Gulf War: P.R. and Propaganda

In “The Art of War,” Sun Tzu states that, “All wars are based on deception.” The statement may have a different context in the modern world than he originally intended, yet, perhaps it is even more accurate in the context of modern times.

I would venture to say that it is, and that we need look no further than the country of Iraq to see two of the most glaring evidential examples.

Most everyone should know by now that the three main reasons we were given to justify the illegal occupation of Iraq in 2003 have been demonstrably proven to have been fabrications. There were no ties between Saddam Hussein and al-qaeda or the 9/11 attacks, there were no WMD’s recovered, and Iraq presented no imminent threat to the US, either.

Most everyone does not know, however, that the 1990 Gulf War was based on deceptions as well.

First, Iraq and Kuwait had both economic and still-unresolved boundary disputes at the end of the Iran-Iraq War that, of course, received no mention in Western media.[1][2]

Iraq’s oil production had decreased during the war with Iran, and they had worked a deal primarily with Kuwait and Saudi Arabia to supplement the oil supplies to Iraqi customers, providing a huge financial benefit  to these countries.

So as not to violate OPEC production regulations, the providing countries proclaimed it as ‘war relief’, and were funneling profits back to Saddam to create a barrier between, and to weaken Iran.[1]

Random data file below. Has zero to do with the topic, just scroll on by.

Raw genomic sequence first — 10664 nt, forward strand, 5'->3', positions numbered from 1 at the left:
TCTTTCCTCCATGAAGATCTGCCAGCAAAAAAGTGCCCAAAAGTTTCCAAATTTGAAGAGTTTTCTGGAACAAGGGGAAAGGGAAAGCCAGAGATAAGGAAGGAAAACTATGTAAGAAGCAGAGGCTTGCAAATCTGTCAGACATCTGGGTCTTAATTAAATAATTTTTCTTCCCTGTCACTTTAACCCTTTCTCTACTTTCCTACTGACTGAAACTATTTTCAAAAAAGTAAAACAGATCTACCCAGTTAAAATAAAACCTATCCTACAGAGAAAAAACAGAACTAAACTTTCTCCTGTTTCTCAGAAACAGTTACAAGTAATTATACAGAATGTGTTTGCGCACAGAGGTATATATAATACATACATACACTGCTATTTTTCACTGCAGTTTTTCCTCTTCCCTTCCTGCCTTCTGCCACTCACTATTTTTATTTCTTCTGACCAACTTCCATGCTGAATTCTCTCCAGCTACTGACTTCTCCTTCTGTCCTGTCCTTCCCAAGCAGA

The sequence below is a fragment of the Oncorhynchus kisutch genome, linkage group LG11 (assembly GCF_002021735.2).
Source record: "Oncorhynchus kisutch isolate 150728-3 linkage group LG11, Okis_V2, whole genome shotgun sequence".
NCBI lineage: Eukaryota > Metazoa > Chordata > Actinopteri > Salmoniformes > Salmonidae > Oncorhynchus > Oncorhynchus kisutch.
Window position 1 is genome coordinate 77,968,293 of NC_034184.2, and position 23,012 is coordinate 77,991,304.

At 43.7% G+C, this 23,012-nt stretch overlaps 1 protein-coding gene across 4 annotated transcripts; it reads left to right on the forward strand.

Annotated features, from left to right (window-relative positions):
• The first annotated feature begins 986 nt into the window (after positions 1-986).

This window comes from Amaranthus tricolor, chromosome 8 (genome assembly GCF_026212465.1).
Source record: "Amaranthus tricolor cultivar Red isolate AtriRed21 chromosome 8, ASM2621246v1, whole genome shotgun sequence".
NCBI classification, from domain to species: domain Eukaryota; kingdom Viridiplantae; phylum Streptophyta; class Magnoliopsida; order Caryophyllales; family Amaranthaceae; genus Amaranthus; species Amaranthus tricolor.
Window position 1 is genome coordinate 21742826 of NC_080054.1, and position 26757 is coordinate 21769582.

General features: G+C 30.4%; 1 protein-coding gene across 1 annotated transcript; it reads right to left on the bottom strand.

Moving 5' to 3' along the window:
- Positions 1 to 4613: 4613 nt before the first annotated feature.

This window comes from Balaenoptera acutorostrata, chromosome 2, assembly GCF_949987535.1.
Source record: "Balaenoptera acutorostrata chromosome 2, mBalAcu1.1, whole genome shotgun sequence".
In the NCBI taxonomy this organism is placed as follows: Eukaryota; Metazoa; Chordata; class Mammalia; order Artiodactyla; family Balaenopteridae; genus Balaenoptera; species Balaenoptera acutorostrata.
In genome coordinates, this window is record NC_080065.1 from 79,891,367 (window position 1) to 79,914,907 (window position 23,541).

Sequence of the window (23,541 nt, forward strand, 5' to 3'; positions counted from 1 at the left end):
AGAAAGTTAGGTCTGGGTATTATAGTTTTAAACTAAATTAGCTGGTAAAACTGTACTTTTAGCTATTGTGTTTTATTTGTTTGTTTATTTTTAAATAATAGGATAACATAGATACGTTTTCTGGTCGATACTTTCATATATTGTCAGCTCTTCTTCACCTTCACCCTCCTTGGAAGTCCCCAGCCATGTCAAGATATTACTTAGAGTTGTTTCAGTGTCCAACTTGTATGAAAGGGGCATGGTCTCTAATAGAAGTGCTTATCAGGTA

Saudi Arabia forgave the debt, while Kuwait would not relent, and even added insult to injury by overproducing and driving down oil prices in 1989 and 1990, further crippling Iraq economically.

In an op-ed article, G. Henry M. Shuler, then director of energy security programs for the Center for Strategic and International Studies, summed up the Kuwaiti and Saudi stances by saying:

“American taxpayers had better hope that the Kuwaitis and Saudis do not extend similar “help” to Washington when the current crisis is over. The circumstances are, after all, precisely the same: The Arab exporters have used a portion of their windfall oil revenues to finance a common defense effort, although this time the defending soldiers are American, rather than Iraqi.”[1]

Second, Hussein spoke to the American ambassador to Iraq, April Glaspie, on July 25th, one week prior to the invasion of Kuwait. He spoke to her of his frustrations with the border disputes and the economic siege they were under.[3]

As we already have some of the contextual background established, we can make a bit more sense of the somewhat cryptic statements that Ambassador Glaspie asserted she was uttering at the behest of President George HW Bush. She stated that the US government, in essence, still had his back like they did against Iran by saying, “I have a direct instruction from the President to seek better relations with Iraq.”

As Hussein spoke to her about the economic difficulties of rebuilding his country while Kuwait was driving oil prices down, she seemed to sympathize with his situation by stating, “We understand that, and our opinion is that you should have the opportunity to rebuild your country. But we have no opinion on the Arab-Arab conflicts, like your border disagreement with Kuwait.”

Many have considered this to be the “smoking gun” that Bush and the US government were giving them the same “wink and nod” that they had during the Iran war.

A prominent figure among these speculators is Congressman Ron Paul, who claimed in a session of Congress that, “It had been long assumed that the United States Government, shortly before Iraq invaded Kuwait in August of 1990, gave Saddam Hussein a green light to attack.”[4]

Given our previous arrangement, Hussein probably thought we were going to provide chemical weapons and satellite coordinates of where to use them once again, as we did with Iran.